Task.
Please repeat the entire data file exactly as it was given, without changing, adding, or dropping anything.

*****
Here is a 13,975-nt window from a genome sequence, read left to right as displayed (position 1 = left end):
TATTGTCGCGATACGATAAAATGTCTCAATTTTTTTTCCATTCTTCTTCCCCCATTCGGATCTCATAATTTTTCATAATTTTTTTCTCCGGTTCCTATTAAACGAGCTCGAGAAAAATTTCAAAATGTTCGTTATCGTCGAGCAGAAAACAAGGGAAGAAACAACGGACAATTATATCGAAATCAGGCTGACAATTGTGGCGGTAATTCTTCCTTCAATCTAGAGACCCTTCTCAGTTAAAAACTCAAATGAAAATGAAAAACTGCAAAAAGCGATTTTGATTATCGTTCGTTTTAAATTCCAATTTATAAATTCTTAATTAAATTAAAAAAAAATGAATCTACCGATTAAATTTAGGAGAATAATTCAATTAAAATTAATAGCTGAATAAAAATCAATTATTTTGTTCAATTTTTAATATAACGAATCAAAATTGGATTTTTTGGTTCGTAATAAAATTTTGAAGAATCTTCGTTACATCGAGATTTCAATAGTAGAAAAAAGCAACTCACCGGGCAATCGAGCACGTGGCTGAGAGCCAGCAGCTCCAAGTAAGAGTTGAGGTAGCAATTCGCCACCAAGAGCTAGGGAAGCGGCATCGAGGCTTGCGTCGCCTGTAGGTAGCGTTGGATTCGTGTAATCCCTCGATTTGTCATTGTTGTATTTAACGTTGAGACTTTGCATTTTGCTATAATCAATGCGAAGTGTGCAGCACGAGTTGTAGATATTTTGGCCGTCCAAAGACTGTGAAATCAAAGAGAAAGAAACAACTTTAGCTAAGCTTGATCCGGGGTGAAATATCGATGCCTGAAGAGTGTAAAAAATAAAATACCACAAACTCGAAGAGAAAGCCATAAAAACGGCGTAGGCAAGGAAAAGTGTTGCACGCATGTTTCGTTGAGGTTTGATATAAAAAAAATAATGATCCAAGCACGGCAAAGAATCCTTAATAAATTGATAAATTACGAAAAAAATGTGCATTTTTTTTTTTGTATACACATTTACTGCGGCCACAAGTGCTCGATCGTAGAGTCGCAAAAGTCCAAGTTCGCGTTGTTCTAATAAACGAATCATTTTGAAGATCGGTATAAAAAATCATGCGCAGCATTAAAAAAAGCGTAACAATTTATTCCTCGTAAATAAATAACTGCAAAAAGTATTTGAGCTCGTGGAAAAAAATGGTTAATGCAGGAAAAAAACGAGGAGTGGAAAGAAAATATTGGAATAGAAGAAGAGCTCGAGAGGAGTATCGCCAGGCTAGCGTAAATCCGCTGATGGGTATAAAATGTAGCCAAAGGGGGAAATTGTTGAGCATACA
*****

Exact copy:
Here is a 13,975-nt window from a genome sequence, read left to right as displayed (position 1 = left end):
TATTGTCGCGATACGATAAAATGTCTCAATTTTTTTTCCATTCTTCTTCCCCCATTCGGATCTCATAATTTTTCATAATTTTTTTCTCCGGTTCCTATTAAACGAGCTCGAGAAAAATTTCAAAATGTTCGTTATCGTCGAGCAGAAAACAAGGGAAGAAACAACGGACAATTATATCGAAATCAGGCTGACAATTGTGGCGGTAATTCTTCCTTCAATCTAGAGACCCTTCTCAGTTAAAAACTCAAATGAAAATGAAAAACTGCAAAAAGCGATTTTGATTATCGTTCGTTTTAAATTCCAATTTATAAATTCTTAATTAAATTAAAAAAAAATGAATCTACCGATTAAATTTAGGAGAATAATTCAATTAAAATTAATAGCTGAATAAAAATCAATTATTTTGTTCAATTTTTAATATAACGAATCAAAATTGGATTTTTTGGTTCGTAATAAAATTTTGAAGAATCTTCGTTACATCGAGATTTCAATAGTAGAAAAAAGCAACTCACCGGGCAATCGAGCACGTGGCTGAGAGCCAGCAGCTCCAAGTAAGAGTTGAGGTAGCAATTCGCCACCAAGAGCTAGGGAAGCGGCATCGAGGCTTGCGTCGCCTGTAGGTAGCGTTGGATTCGTGTAATCCCTCGATTTGTCATTGTTGTATTTAACGTTGAGACTTTGCATTTTGCTATAATCAATGCGAAGTGTGCAGCACGAGTTGTAGATATTTTGGCCGTCCAAAGACTGTGAAATCAAAGAGAAAGAAACAACTTTAGCTAAGCTTGATCCGGGGTGAAATATCGATGCCTGAAGAGTGTAAAAAATAAAATACCACAAACTCGAAGAGAAAGCCATAAAAACGGCGTAGGCAAGGAAAAGTGTTGCACGCATGTTTCGTTGAGGTTTGATATAAAAAAAATAATGATCCAAGCACGGCAAAGAATCCTTAATAAATTGATAAATTACGAAAAAAATGTGCATTTTTTTTTTTGTATACACATTTACTGCGGCCACAAGTGCTCGATCGTAGAGTCGCAAAAGTCCAAGTTCGCGTTGTTCTAATAAACGAATCATTTTGAAGATCGGTATAAAAAATCATGCGCAGCATTAAAAAAAGCGTAACAATTTATTCCTCGTAAATAAATAACTGCAAAAAGTATTTGAGCTCGTGGAAAAAAATGGTTAATGCAGGAAAAAAACGAGGAGTGGAAAGAAAATATTGGAATAGAAGAAGAGCTCGAGAGGAGTATCGCCAGGCTAGCGTAAATCCGCTGATGGGTATAAAATGTAGCCAAAGGGGGAAATTGTTGAGCATACA